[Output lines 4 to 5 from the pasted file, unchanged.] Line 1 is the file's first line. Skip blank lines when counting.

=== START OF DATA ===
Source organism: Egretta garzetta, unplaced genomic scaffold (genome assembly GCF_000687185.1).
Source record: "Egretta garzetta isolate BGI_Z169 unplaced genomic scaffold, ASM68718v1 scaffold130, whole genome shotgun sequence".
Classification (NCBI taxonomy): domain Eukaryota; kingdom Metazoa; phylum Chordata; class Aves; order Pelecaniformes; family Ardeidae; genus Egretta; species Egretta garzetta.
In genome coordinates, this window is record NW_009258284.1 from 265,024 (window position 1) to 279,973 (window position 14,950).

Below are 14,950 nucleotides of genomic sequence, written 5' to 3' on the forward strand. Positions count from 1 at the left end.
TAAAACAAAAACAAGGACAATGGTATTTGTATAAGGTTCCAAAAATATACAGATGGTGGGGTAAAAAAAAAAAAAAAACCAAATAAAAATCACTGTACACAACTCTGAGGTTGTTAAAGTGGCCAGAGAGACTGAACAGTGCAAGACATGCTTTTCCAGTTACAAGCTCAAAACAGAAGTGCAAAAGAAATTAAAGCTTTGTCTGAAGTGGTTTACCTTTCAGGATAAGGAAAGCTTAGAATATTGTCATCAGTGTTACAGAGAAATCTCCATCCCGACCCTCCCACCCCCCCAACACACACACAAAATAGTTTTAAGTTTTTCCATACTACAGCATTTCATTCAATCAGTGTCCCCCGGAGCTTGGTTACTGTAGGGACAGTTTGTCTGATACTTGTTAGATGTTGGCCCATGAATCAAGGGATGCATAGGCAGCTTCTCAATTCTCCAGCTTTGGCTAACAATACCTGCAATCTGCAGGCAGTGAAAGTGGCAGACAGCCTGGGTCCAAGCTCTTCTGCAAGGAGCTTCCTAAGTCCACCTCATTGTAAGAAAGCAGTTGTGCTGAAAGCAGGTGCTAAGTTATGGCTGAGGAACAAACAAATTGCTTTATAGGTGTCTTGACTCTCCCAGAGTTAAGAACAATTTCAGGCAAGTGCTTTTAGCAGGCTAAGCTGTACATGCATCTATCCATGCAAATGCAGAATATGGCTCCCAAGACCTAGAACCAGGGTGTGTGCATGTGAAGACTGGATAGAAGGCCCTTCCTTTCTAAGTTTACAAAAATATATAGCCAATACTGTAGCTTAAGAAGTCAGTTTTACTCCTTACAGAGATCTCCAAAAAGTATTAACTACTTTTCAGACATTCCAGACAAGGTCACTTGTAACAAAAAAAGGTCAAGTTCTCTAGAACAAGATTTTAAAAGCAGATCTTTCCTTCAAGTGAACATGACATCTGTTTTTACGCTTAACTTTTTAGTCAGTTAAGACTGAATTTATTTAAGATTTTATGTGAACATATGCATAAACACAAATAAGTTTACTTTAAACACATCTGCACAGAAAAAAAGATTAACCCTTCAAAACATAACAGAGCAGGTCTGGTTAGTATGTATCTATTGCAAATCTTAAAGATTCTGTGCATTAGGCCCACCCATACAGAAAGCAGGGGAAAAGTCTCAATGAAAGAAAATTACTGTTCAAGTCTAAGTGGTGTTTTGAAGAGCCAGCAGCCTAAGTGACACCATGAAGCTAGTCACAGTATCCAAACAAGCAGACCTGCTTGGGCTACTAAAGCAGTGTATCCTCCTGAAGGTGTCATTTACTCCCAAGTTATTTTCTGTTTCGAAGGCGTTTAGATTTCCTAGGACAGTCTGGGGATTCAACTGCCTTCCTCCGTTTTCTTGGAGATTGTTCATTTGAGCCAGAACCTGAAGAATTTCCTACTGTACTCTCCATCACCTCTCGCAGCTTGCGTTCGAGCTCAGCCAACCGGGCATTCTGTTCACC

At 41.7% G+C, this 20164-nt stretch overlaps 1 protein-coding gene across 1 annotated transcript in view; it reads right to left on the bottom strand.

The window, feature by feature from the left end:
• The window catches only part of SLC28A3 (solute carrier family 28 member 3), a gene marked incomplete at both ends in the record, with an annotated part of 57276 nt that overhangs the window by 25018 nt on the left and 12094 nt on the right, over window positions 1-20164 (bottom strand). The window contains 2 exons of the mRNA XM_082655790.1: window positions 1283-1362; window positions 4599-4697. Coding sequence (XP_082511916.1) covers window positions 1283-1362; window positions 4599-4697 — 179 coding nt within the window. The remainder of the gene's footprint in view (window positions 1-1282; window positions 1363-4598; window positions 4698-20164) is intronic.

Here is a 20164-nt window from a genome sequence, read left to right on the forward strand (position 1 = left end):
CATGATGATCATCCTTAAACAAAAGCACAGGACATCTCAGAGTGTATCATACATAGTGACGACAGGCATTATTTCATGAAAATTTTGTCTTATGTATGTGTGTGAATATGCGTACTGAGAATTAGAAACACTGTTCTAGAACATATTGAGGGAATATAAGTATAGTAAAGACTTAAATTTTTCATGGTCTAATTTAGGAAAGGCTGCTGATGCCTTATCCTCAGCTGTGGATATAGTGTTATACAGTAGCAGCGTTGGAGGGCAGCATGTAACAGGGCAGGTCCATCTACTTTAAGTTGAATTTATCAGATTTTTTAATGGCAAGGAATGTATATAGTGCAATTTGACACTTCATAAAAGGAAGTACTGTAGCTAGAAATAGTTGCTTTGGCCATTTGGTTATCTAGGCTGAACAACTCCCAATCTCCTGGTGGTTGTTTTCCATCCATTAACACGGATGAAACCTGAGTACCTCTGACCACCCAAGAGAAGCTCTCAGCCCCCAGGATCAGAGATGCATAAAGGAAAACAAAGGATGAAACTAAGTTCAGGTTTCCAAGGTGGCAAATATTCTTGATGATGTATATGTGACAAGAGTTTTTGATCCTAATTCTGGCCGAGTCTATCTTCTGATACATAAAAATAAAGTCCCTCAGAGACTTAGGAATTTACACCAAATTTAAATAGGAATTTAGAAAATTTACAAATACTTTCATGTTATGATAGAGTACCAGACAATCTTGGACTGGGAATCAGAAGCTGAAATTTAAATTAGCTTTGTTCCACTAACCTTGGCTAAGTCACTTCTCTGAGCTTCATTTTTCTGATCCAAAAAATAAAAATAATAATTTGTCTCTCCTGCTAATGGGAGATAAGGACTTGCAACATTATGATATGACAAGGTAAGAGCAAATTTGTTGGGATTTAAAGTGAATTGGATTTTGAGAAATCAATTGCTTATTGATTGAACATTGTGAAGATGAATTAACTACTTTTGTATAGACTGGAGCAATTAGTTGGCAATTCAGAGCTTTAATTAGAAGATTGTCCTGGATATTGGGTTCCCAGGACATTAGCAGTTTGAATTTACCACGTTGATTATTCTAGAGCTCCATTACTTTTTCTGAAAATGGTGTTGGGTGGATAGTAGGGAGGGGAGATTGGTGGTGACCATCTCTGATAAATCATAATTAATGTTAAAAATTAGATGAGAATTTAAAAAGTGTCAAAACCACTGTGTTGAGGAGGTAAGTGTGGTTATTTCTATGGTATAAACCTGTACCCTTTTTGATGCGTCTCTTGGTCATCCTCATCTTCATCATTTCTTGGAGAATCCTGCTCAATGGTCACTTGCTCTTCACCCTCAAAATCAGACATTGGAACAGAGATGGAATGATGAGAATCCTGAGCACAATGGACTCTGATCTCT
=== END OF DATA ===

In genome coordinates, this window is record NW_009258284.1 from 265,024 (window position 1) to 279,973 (window position 14,950).

Below are 14,950 nucleotides of genomic sequence, written 5' to 3' on the forward strand. Positions count from 1 at the left end.